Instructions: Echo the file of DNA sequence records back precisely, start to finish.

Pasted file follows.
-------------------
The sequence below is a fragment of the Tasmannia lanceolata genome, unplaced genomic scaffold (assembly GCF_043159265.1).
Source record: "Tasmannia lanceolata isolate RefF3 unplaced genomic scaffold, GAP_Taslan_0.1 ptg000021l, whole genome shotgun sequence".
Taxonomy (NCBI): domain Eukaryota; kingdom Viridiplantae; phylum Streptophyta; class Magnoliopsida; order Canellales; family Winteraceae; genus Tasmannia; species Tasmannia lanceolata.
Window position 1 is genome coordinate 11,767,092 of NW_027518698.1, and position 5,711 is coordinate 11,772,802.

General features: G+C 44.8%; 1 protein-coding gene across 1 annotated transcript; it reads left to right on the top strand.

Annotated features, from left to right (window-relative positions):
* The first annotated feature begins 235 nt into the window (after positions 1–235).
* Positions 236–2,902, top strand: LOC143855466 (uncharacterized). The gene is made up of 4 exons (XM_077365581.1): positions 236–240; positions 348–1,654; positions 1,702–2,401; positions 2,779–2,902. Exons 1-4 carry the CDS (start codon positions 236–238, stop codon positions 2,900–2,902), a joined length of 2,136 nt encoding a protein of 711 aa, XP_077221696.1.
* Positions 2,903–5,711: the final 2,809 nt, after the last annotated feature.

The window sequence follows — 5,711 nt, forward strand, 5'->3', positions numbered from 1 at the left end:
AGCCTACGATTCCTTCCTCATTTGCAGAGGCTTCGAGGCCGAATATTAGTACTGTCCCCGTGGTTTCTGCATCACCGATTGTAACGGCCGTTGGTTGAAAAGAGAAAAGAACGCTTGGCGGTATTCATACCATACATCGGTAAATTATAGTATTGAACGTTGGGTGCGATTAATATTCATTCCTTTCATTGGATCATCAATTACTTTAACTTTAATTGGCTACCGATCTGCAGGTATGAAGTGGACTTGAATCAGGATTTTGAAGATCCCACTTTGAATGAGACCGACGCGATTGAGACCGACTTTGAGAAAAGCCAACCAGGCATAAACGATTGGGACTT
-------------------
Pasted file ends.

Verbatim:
The sequence below is a fragment of the Tasmannia lanceolata genome, unplaced genomic scaffold (assembly GCF_043159265.1).
Source record: "Tasmannia lanceolata isolate RefF3 unplaced genomic scaffold, GAP_Taslan_0.1 ptg000021l, whole genome shotgun sequence".
Taxonomy (NCBI): domain Eukaryota; kingdom Viridiplantae; phylum Streptophyta; class Magnoliopsida; order Canellales; family Winteraceae; genus Tasmannia; species Tasmannia lanceolata.
Window position 1 is genome coordinate 11,767,092 of NW_027518698.1, and position 5,711 is coordinate 11,772,802.

General features: G+C 44.8%; 1 protein-coding gene across 1 annotated transcript; it reads left to right on the top strand.

Annotated features, from left to right (window-relative positions):
* The first annotated feature begins 235 nt into the window (after positions 1–235).
* Positions 236–2,902, top strand: LOC143855466 (uncharacterized). The gene is made up of 4 exons (XM_077365581.1): positions 236–240; positions 348–1,654; positions 1,702–2,401; positions 2,779–2,902. Exons 1-4 carry the CDS (start codon positions 236–238, stop codon positions 2,900–2,902), a joined length of 2,136 nt encoding a protein of 711 aa, XP_077221696.1.
* Positions 2,903–5,711: the final 2,809 nt, after the last annotated feature.

The window sequence follows — 5,711 nt, forward strand, 5'->3', positions numbered from 1 at the left end:
AGCCTACGATTCCTTCCTCATTTGCAGAGGCTTCGAGGCCGAATATTAGTACTGTCCCCGTGGTTTCTGCATCACCGATTGTAACGGCCGTTGGTTGAAAAGAGAAAAGAACGCTTGGCGGTATTCATACCATACATCGGTAAATTATAGTATTGAACGTTGGGTGCGATTAATATTCATTCCTTTCATTGGATCATCAATTACTTTAACTTTAATTGGCTACCGATCTGCAGGTATGAAGTGGACTTGAATCAGGATTTTGAAGATCCCACTTTGAATGAGACCGACGCGATTGAGACCGACTTTGAGAAAAGCCAACCAGGCATAAACGATTGGGACTT